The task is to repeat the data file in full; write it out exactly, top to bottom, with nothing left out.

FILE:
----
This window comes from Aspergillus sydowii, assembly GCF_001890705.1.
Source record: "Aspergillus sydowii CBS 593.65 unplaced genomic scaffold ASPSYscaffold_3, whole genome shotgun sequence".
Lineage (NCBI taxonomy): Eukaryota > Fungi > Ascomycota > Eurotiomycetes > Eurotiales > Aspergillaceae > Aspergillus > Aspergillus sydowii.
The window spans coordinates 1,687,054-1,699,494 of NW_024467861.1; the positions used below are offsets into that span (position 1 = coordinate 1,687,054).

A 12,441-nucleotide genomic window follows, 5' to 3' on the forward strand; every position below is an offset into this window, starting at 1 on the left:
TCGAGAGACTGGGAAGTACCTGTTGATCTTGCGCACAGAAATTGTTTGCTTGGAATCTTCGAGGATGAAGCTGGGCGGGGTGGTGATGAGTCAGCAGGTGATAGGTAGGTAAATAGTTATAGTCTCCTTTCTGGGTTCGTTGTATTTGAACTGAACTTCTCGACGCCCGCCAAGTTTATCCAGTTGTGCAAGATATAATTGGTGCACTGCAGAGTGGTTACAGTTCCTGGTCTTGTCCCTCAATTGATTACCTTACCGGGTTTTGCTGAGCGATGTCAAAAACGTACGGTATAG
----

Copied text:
This window comes from Aspergillus sydowii, assembly GCF_001890705.1.
Source record: "Aspergillus sydowii CBS 593.65 unplaced genomic scaffold ASPSYscaffold_3, whole genome shotgun sequence".
Lineage (NCBI taxonomy): Eukaryota > Fungi > Ascomycota > Eurotiomycetes > Eurotiales > Aspergillaceae > Aspergillus > Aspergillus sydowii.
The window spans coordinates 1,687,054-1,699,494 of NW_024467861.1; the positions used below are offsets into that span (position 1 = coordinate 1,687,054).

A 12,441-nucleotide genomic window follows, 5' to 3' on the forward strand; every position below is an offset into this window, starting at 1 on the left:
TCGAGAGACTGGGAAGTACCTGTTGATCTTGCGCACAGAAATTGTTTGCTTGGAATCTTCGAGGATGAAGCTGGGCGGGGTGGTGATGAGTCAGCAGGTGATAGGTAGGTAAATAGTTATAGTCTCCTTTCTGGGTTCGTTGTATTTGAACTGAACTTCTCGACGCCCGCCAAGTTTATCCAGTTGTGCAAGATATAATTGGTGCACTGCAGAGTGGTTACAGTTCCTGGTCTTGTCCCTCAATTGATTACCTTACCGGGTTTTGCTGAGCGATGTCAAAAACGTACGGTATAG